Finance Commission’s role in GST regime (26/12/17)

With the announcement of the composition of the 15th Finance Commission all eyes are on the members and the Chairman. The report will definitely generate a lot of interest, given that the Commission is mandated to recommend the vertical allocation (between Union and State governments) and horizontal distribution (amongst different State governments) of Union tax revenues against the backdrop of the impact of the GST. This gives an impression that all matters relating to GST revenue distribution will be dealt with by the Finance Commission.

However, this is far from true. A closer look reveals that distribution of two important matters will not be dealt with by the Finance Commission. Vertical distribution of Integrated GST (levied on inter-state supplies of goods and services) has been entrusted to the GST Council as per the provisions of the Constitution. Moreover, sharing of proceeds of the GST Compensation Cess (‘Cess’) is determined by formulae stipulated in the GST (Compensation to States) Act, 2017 (‘Act’). The presence of these formulae precludes the role of the Finance Commission. Traditionally, the distribution of all tax revenues barring a few exceptions have been recommended by the Finance Commission, as can be seen from Article 270 of the Constitution.

The exceptions relate to proceeds from surcharges and Union cesses. A surcharge is meant to be for the purposes of the Union while a cess is for an earmarked purpose. The proceeds from a cess and a surcharge, though maintained within the Consolidated Fund of India, are to be retained with the Union Government alone. Another exception is with respect to proceeds of taxes under Articles 268 and 269 relating to certain stamp duties, excise duties on medicinal and toilet preparations and taxes on inter-state sale and purchase of goods, and the proceeds from such taxes are anyway assigned to the State Governments.

Now, pursuant to the 101st Constitution Amendment Act which introduced the GST, a new exception has been carved out under Article 270. Proceeds from the Integrated GST levied by the Union Government on inter-state supplies of goods and services will be shared between the Union and State governments based on recommendations from the GST Council as per Article 269A. On the other hand, allocation of the Central GST (levied by the Union Government on intra-state supplies of goods and services) between the Union Government and the State Governments will be recommended by the 15th Finance Commission, as provided in Article 270(1A).

The Finance Commission is appointed by the President and is envisaged to be an independent body to oversee and recommend the distribution of tax proceeds. The Finance Commission is to consist of a Chairman who must be an individual of public eminence. Other four members must be qualified to be judges of the High Court or have special knowledge of finances and accounts or have wide experience in financial administrative or economic affairs. The President checks for any potential conflict of interest that may prejudice the role of a member.

On the other hand, the GST Council also appointed by the President, consists of the Union Finance Minister, Union Minister of State for Finance and Ministers of Finance or any other minister nominated by each State Government. The Council, as we have been witnessing, has been making recommendations with respect to a number of crucial matters such as the GST floor rates and bands, goods and services to be subjected to and exempt from GST, etc.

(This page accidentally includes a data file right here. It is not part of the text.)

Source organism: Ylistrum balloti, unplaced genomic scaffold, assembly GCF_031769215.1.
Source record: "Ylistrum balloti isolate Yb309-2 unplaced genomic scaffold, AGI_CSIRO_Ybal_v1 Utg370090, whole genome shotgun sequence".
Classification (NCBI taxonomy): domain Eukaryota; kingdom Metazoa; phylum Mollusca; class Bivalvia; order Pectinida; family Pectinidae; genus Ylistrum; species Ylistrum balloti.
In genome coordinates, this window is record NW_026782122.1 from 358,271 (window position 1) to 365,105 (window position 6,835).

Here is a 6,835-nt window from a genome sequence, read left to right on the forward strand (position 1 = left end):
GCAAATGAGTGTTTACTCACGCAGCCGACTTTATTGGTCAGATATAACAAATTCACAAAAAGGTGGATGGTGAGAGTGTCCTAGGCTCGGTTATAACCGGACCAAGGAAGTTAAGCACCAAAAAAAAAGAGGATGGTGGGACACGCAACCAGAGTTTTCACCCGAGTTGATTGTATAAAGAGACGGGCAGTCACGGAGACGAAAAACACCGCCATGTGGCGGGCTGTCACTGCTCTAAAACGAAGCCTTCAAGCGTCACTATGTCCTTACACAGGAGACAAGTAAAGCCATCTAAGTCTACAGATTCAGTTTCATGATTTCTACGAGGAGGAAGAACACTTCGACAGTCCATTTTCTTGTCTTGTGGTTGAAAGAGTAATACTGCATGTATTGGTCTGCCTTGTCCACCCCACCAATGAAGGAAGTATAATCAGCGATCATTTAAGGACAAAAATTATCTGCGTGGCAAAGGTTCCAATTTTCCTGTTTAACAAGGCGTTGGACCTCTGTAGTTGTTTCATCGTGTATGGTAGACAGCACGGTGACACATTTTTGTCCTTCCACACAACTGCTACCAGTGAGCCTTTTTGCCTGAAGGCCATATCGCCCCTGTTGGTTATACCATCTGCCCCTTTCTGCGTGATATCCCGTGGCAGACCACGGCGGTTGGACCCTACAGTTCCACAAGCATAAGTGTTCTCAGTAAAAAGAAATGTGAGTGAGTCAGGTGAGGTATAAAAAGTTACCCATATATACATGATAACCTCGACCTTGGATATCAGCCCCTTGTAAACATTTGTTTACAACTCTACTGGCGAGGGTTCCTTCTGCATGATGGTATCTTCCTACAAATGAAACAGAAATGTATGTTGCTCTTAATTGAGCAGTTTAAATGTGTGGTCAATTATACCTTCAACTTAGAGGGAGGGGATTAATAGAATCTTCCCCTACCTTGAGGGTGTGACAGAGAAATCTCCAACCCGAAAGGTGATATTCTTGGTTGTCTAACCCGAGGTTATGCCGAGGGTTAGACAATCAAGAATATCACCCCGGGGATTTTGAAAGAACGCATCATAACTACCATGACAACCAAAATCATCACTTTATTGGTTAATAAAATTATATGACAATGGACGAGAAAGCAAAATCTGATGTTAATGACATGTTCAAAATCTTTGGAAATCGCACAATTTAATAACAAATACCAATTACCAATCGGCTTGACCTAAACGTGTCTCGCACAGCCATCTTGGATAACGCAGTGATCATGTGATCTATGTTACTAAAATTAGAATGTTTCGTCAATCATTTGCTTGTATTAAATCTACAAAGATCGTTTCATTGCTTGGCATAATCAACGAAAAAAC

The Finance Commission and GST Council are very different in composition. This could potentially lead to adoption of varied parameters given the different dynamics at play. Will the two bodies work in close co-ordination on this matter? Is there a valid reason for such distinction being made out? Also, the public has access to the detailed reasons and recommendations of the Finance Commission through its reports. Such recommendations, once considered by the President, are tabled in Parliament by way of an explanatory memorandum. No such process is envisaged in the case of the GST Council. Once the recommendations of the GST Council are given out with the prescribed three-fourths majority, the same are implemented.

Another significant exception relates to the distribution of the Cess funds. The Cess was introduced through the Act to compensate State Governments for any losses for the first five years of GST implementation. The proceeds are to be credited to the GST Compensation Fund. The Act not only prescribes the formula for computing the compensation during the five year period but also stipulates how the left over amounts are to be distributed. This is rather anomalous. If the Cess is indeed a cess, as per Article 270 it should not be shared with the State governments in the first place. If it is a tax on the other hand, the monies should be distributed as per the Finance Commission’s recommendations. The Act devises its own scheme and no plausible reasons for the departure have been cited.

 

In light of the aforementioned, on both these crucial aspects, the power to recommend does not belong to the Finance Commission. It looks like the Finance Commission will be required to find a way to work with these inherent limitations. Further, it would also need to find a way to work alongside the GST Council. Interestingly times ahead for sure.

Saturday, 06 January 2018 00:00 In Editorials & Articles English

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